Comments 3

Can We Use Seaweed in Place of Pasta?

Edible Seaweed

Seaweed has been a solid predicted food trend for, I think, a good two or three years. Everyone from HuffPost to MUNCHIES have been championing it as an underdog we’re not paying enough attention to for quite some time. However, I’m yet to see it crop up that frequently across food blogs, on restaurant menus or indeed on my own or my loved ones kitchen tables. And why is that? From everything that I’ve read, seaweed is legit a “superfood” (though I loathe to use that word in an unironic setting) and it’s almost always local when bought in the UK. Two big ticks for this generation of food snobby millenials (as I’ve recently learned is our generation’s thing).

Perhaps, as my next thought led me to wonder, seaweed is gross. Maybe that’s the big problem here. At this point, I literally had to find out for myself. So it was time to bite the bullet and eat some damn seaweed. Enter: Seamore “tagliatelle”.

Edible Seaweed

First impressions were good. The packaging was bright and unthreatening with enough clear plastic to get a good view of the product and show that it was harmless, just a little dried seaweed, all good. I was a little put off when my eyes flickered toward the serving suggestion picture though, I couldn’t seem to push the word “slimy” out of my head once I’d caught that first glimpse. I flipped it over to find that the rehyadrating instructions were simple enough and got to work.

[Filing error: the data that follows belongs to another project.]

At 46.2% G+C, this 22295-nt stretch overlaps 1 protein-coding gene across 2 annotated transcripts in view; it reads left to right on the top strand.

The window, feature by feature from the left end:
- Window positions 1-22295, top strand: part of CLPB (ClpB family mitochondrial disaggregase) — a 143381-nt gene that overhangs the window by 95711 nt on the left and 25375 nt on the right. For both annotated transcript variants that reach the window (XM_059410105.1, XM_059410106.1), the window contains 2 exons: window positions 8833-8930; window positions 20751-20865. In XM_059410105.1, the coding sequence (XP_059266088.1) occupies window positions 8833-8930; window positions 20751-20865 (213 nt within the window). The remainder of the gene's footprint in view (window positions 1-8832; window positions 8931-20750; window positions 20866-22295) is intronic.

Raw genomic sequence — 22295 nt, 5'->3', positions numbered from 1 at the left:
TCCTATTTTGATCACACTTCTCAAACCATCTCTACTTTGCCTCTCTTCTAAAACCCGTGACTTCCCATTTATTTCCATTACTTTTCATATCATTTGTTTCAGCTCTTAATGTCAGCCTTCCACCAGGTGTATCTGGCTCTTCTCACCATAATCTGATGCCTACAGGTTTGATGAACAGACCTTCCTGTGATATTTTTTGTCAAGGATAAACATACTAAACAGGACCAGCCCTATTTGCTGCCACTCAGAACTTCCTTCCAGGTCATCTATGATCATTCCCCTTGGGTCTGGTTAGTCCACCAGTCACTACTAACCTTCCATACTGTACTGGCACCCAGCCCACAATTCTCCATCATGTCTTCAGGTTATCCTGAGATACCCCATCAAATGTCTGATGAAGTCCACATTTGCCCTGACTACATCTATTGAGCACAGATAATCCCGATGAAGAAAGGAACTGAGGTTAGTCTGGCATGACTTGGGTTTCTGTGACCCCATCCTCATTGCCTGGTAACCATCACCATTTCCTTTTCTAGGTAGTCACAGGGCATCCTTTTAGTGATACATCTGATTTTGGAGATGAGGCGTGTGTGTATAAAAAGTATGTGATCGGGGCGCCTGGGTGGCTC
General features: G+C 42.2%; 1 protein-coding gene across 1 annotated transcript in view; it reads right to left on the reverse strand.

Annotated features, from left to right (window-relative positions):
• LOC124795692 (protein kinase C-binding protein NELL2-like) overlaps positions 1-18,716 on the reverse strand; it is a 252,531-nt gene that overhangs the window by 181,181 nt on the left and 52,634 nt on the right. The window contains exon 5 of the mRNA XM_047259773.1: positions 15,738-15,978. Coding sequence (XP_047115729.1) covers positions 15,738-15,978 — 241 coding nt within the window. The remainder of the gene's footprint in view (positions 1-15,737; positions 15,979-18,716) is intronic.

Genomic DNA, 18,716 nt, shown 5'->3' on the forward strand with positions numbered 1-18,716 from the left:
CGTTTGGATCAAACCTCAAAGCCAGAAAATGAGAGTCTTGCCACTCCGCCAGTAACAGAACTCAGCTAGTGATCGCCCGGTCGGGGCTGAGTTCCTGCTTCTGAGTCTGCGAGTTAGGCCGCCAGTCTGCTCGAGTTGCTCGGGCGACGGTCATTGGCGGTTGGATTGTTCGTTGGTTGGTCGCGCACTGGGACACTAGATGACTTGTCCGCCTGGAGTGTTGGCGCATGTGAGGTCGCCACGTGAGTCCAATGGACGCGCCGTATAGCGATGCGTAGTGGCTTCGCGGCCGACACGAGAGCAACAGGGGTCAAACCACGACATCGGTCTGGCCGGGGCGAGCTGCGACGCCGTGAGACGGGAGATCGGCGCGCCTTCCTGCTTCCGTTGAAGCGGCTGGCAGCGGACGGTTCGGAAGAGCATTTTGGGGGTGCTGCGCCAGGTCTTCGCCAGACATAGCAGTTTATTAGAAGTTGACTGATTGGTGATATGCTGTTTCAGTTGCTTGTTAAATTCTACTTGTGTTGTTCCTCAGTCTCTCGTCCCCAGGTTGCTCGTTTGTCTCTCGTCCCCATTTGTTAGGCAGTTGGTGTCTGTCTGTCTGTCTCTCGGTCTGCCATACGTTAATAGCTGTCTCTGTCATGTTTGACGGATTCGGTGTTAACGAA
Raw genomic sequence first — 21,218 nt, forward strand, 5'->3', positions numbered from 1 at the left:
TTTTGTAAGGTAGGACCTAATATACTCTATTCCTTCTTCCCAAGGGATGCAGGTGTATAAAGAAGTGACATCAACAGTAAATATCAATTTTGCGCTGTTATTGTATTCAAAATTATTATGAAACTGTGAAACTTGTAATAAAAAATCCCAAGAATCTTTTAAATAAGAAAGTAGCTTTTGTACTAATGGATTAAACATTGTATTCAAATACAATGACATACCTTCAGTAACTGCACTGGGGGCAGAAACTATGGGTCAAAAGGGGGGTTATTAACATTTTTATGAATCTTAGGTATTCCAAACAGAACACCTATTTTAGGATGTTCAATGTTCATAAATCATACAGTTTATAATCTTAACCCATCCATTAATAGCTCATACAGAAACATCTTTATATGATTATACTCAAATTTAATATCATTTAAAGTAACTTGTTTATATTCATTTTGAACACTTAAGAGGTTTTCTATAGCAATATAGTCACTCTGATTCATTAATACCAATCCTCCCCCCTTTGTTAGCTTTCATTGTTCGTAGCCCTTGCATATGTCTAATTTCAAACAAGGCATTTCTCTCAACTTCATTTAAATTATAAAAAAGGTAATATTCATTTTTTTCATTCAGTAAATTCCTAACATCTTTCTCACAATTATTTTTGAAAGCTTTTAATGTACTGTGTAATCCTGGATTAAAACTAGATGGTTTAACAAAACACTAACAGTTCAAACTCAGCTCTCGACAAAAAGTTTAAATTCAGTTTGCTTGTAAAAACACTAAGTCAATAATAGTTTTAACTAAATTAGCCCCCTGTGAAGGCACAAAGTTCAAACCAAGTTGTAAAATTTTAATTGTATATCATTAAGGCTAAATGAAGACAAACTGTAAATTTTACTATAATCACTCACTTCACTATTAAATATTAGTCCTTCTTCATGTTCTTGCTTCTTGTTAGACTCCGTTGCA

Edible Seaweed

This is where it all started to get too weird for me. Soaking in a bowl of hot water for 15 minutes was the downfall of my ability to eat this seaweed. For two reasons.

Reason 1: The water turns yellow. Yellow like urine. It’s a very urine-like yellow.

Reason 2: It smells like a really damp corner of the Sea Life Centre.

My plan was to swirl it with some butter and leftover roast chicken, but I couldn’t do it, I didn’t wanna waste the delicious butter and chicken. I took one far too al dente bite and decided seaweed was not for me. At least not yet, anyway.

Am I being too cowardly? Should I be trying seaweed in another way? Hit me up.

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Thanks to the guys at Seamore for sending over this seaweed for me to try, I hope my reservations don’t stop you from dipping your toe in the rockpool yourself..


  1. I think this is a cracking idea – if you could get over ‘ick’ factor. Perhaps it’s just a step too far and needs to be pasta with seaweed in it – not just all seaweed!!

  2. Yes you were too cowardly. The water was also the colour of whisky – some people drink that ;-). Most sorts of fresh or rehydrated seaweed do smell of … seaweed. Raw or rehydrated seaweed is not eating it at it’s best, cooked the right way in the right dish it is great – and very good for us. The one you had (Sea Spaghetti) is great:

    • As a pasta substitute / addition to spaghetti or tagliatelle.
    • With pesto or in stir-fries, salad, add to cooked vegetables.
    • Stews, soups, casseroles, salads, omelettes, as a bed for a fish dish or deep-fried in batter or on it’s own and drizzled with lemon.

    I run foraging courses, including where you gather then cook a three course meal with seaweed in every course ( The Sea Spaghetti is always a big hit.

    • A friend has suggested I try again but this time with fish – something I’ll certainly have to do, after all I love samphire! Hope I didn’t irk you too much by being such a wuss 😉

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